Poem in running-cursive script

Artist: Mi Wanzhong (1570-1628)
Historical period(s)
Ming dynasty, early 17th century
Ink on paper
H x W (image): 249.7 x 56.5 cm (98 5/16 x 22 1/4 in)
Credit Line
Purchase — funds provided by the B.Y. Lam Foundation Fund
Freer Gallery of Art
Accession Number
On View Location
Currently not on view

Hanging scroll

China, Ming dynasty (1368 - 1644), running-cursive script, WWII-era provenance
Provenance research underway.

Born and raised in Beijing, imperial capital of the Ming dynasty (1368-1644), Mi Wanzhong served in a number of low and mid-level government positions both at court and in the provinces. The particular blend of running and cursive scripts seen in this scroll is typical of the prevailing style of the late sixteenth and early seventeenth centuries. Somewhat raw and unpolished, Mi Wanzhong's calligraphy is much more forceful than that of Dong Qichang, the contemporary with whom he is most often compared.  Mi was also less concerned than Dong with the niceties and details of brushwork, and more interested in achieving a bold, robust overall effect. His poem describes the leisurely retirement enjoyed by a friend:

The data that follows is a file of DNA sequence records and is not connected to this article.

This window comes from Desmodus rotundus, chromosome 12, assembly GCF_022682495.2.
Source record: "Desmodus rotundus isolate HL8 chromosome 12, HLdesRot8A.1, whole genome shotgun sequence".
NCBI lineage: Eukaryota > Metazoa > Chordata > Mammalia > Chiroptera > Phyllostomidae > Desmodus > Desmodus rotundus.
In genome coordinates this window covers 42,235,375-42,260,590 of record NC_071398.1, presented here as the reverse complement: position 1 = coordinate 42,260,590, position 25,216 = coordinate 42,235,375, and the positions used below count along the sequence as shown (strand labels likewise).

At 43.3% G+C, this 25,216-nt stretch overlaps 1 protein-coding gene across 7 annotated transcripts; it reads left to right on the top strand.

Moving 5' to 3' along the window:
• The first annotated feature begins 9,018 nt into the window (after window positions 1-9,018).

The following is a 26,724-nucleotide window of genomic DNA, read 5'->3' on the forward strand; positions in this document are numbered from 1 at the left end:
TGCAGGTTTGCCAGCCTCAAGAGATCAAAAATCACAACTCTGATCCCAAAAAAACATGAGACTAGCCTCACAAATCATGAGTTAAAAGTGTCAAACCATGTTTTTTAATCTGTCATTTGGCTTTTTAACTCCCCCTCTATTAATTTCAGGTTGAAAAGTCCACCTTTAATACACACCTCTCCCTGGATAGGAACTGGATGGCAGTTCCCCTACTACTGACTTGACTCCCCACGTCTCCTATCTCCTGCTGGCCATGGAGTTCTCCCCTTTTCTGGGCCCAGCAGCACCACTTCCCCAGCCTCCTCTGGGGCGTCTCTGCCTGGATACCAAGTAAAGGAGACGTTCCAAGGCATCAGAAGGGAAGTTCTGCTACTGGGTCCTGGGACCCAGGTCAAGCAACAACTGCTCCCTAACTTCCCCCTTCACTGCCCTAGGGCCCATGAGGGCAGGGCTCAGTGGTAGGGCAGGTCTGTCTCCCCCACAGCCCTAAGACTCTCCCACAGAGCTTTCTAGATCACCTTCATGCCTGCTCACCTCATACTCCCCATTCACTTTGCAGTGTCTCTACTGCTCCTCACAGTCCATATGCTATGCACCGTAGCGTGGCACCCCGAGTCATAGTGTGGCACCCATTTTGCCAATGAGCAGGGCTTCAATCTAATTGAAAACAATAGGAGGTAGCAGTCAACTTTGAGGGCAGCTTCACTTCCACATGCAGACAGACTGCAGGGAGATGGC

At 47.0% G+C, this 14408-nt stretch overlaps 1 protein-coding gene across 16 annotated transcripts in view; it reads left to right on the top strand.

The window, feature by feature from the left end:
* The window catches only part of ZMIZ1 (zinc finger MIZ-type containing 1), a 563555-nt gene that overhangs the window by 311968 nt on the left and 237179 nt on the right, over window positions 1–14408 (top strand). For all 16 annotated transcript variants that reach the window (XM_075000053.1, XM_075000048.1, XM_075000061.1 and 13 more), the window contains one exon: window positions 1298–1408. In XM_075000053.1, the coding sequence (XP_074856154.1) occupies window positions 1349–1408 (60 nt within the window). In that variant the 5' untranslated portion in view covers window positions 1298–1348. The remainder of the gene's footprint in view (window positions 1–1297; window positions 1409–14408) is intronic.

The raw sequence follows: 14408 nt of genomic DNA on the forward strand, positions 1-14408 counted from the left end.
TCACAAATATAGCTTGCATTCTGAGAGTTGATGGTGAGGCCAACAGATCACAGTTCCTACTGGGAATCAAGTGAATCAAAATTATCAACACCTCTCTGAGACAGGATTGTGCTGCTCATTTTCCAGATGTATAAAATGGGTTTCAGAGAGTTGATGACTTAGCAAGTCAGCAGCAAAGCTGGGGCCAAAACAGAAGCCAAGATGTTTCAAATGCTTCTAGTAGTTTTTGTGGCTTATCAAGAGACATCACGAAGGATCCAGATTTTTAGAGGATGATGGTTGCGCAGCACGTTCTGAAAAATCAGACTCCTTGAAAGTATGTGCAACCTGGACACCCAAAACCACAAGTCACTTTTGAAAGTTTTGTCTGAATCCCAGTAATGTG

Lazily, he's let the weeds and creepers
grow along the path to his gate,

And does not allow any wheels or hooves
to damage the ancient moss.

Wherefore, then, are those hidden birds
so busily fluttering about?

Across the woods they call out at times
that a drinking friend has come.

(translation by Stephen D. Allee)

Collection Area(s)
Chinese Art
Web Resources
Google Cultural Institute
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